Effect of Postmortem Interval and Years in Storage on RNA Quality of Tissue at a Repository of the NIH NeuroBioBank

Biopreserv Biobank. 2018 Apr;16(2):148-157. doi: 10.1089/bio.2017.0099. Epub 2018 Mar 2.


Brain tissue from 1068 donors was analyzed for RNA quality as a function of postmortem interval (PMI) and years in storage. Approximately 83% of the cortical and cerebellar samples had an RNA integrity number (RIN) of 6 or greater, indicating their likely suitability for real-time quantitative polymerase chain reaction research. The average RIN value was independent of the PMI, up to at least 36 hours. The RNA quality for specific donated brains could not be predicted based on the PMI. Individual samples with a low PMI could have a poor RIN value, while a sample with a PMI over 36 hours may have a high RIN value. The RIN values for control brain donors, all of whom died suddenly and unexpectedly, were marginally higher than for individuals with clinical brain disorders. Polymerase chain reaction (PCR) analysis of samples confirmed that RIN values were more critical than PMI for determining suitability of tissue for molecular biological studies and samples should be matched by their RIN values rather than PMI. Importantly, PCR analysis established that tissue stored up to 23 years at -80°C yielded high-quality RNA. These results confirm that postmortem human brain tissue collected by brain and tissue banks over decades can serve as high quality material for the study of human disorders.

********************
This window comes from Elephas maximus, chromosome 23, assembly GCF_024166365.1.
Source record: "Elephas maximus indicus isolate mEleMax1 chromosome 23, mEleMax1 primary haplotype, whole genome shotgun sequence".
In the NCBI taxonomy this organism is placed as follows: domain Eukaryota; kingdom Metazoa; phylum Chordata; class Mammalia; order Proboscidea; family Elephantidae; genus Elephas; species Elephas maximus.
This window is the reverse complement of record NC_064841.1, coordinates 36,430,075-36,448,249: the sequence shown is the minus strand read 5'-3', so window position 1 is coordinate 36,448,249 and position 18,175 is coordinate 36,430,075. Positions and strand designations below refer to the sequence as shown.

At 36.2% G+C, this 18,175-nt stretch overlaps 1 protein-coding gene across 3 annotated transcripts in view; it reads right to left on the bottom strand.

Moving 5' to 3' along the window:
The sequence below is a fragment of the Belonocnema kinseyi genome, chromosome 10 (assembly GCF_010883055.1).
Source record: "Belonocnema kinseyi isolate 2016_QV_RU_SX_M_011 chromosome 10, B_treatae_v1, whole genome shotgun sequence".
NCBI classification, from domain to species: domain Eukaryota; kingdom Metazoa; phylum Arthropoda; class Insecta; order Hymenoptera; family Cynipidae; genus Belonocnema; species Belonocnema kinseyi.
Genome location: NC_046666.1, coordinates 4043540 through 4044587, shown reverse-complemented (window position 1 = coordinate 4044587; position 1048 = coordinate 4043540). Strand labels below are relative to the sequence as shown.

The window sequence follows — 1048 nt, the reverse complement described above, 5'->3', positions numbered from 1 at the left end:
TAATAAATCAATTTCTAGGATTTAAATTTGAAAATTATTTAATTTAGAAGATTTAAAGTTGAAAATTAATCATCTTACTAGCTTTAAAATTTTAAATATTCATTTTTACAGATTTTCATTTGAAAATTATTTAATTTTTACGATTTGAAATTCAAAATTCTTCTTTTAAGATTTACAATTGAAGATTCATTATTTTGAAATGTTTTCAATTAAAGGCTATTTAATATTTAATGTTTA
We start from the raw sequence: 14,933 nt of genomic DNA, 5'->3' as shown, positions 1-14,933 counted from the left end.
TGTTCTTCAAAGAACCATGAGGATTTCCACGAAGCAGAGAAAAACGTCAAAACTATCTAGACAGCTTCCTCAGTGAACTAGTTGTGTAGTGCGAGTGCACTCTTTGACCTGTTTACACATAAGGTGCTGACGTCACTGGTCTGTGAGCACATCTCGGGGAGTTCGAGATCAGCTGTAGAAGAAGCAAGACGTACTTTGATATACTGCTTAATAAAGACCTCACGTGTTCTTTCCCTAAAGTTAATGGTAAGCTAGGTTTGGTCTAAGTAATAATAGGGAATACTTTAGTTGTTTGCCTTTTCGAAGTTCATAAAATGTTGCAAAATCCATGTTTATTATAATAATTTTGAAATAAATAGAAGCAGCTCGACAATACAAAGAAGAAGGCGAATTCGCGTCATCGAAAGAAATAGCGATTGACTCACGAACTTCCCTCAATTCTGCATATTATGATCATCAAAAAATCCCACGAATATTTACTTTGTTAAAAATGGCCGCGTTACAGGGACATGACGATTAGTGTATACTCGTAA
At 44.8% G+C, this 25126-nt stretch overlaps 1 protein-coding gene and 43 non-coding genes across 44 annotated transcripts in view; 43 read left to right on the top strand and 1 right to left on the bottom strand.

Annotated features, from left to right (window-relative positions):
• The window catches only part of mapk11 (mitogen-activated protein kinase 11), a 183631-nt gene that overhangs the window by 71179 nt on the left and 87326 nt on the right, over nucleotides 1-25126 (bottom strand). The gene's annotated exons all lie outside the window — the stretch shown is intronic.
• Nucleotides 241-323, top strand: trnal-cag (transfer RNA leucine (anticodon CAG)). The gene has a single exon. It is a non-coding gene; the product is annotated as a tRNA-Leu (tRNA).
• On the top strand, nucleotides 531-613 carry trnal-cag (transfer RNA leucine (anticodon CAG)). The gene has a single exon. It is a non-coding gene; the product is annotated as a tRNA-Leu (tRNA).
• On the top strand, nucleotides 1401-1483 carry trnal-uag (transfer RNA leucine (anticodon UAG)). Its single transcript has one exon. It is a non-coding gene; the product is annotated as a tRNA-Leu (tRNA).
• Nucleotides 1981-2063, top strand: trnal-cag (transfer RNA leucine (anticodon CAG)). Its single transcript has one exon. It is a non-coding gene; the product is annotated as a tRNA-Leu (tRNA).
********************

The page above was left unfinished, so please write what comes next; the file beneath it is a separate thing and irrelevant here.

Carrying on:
Keywords: PMI; RNA quality; brain bank; human brain; long-term storage.

MeSH terms

  • Brain Chemistry
  • Brain Diseases*
  • Brain*
  • Humans
  • Postmortem Changes
  • RNA / chemistry
  • RNA / isolation & purification*
  • Time Factors
  • Tissue Banks*


  • RNA